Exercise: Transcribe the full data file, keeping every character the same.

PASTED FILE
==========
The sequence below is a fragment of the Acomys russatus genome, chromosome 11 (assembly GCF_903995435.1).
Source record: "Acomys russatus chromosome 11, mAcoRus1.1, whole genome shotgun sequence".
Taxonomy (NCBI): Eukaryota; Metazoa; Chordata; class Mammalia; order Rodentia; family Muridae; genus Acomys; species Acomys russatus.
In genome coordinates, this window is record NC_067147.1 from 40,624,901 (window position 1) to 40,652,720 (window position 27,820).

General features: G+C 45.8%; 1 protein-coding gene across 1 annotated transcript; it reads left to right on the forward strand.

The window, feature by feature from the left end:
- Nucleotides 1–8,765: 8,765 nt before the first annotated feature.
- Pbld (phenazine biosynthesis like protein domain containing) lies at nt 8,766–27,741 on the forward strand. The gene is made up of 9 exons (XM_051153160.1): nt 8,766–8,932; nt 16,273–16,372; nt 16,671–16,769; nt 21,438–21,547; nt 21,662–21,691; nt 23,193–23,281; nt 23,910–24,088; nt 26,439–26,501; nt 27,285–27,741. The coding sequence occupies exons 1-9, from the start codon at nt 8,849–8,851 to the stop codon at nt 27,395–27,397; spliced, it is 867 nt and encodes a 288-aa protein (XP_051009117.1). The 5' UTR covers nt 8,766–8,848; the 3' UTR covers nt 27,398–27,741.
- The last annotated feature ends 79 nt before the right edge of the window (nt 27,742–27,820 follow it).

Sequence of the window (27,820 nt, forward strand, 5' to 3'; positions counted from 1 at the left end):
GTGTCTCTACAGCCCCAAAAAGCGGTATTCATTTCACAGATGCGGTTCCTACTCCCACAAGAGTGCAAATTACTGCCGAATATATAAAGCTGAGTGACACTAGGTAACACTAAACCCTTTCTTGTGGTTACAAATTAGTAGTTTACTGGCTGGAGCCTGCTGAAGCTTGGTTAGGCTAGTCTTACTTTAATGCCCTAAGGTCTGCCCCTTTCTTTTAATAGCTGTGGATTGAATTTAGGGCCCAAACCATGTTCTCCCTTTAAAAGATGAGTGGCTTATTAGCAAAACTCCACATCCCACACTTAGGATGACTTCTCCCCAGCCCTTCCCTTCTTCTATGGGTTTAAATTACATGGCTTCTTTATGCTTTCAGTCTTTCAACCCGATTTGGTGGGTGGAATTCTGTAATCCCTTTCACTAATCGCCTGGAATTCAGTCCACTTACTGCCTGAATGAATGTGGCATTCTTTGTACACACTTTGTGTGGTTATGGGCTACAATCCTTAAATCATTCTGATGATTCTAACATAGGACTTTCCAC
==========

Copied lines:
The sequence below is a fragment of the Acomys russatus genome, chromosome 11 (assembly GCF_903995435.1).
Source record: "Acomys russatus chromosome 11, mAcoRus1.1, whole genome shotgun sequence".
Taxonomy (NCBI): Eukaryota; Metazoa; Chordata; class Mammalia; order Rodentia; family Muridae; genus Acomys; species Acomys russatus.
In genome coordinates, this window is record NC_067147.1 from 40,624,901 (window position 1) to 40,652,720 (window position 27,820).

General features: G+C 45.8%; 1 protein-coding gene across 1 annotated transcript; it reads left to right on the forward strand.

The window, feature by feature from the left end:
- Nucleotides 1–8,765: 8,765 nt before the first annotated feature.
- Pbld (phenazine biosynthesis like protein domain containing) lies at nt 8,766–27,741 on the forward strand. The gene is made up of 9 exons (XM_051153160.1): nt 8,766–8,932; nt 16,273–16,372; nt 16,671–16,769; nt 21,438–21,547; nt 21,662–21,691; nt 23,193–23,281; nt 23,910–24,088; nt 26,439–26,501; nt 27,285–27,741. The coding sequence occupies exons 1-9, from the start codon at nt 8,849–8,851 to the stop codon at nt 27,395–27,397; spliced, it is 867 nt and encodes a 288-aa protein (XP_051009117.1). The 5' UTR covers nt 8,766–8,848; the 3' UTR covers nt 27,398–27,741.
- The last annotated feature ends 79 nt before the right edge of the window (nt 27,742–27,820 follow it).

Sequence of the window (27,820 nt, forward strand, 5' to 3'; positions counted from 1 at the left end):
GTGTCTCTACAGCCCCAAAAAGCGGTATTCATTTCACAGATGCGGTTCCTACTCCCACAAGAGTGCAAATTACTGCCGAATATATAAAGCTGAGTGACACTAGGTAACACTAAACCCTTTCTTGTGGTTACAAATTAGTAGTTTACTGGCTGGAGCCTGCTGAAGCTTGGTTAGGCTAGTCTTACTTTAATGCCCTAAGGTCTGCCCCTTTCTTTTAATAGCTGTGGATTGAATTTAGGGCCCAAACCATGTTCTCCCTTTAAAAGATGAGTGGCTTATTAGCAAAACTCCACATCCCACACTTAGGATGACTTCTCCCCAGCCCTTCCCTTCTTCTATGGGTTTAAATTACATGGCTTCTTTATGCTTTCAGTCTTTCAACCCGATTTGGTGGGTGGAATTCTGTAATCCCTTTCACTAATCGCCTGGAATTCAGTCCACTTACTGCCTGAATGAATGTGGCATTCTTTGTACACACTTTGTGTGGTTATGGGCTACAATCCTTAAATCATTCTGATGATTCTAACATAGGACTTTCCAC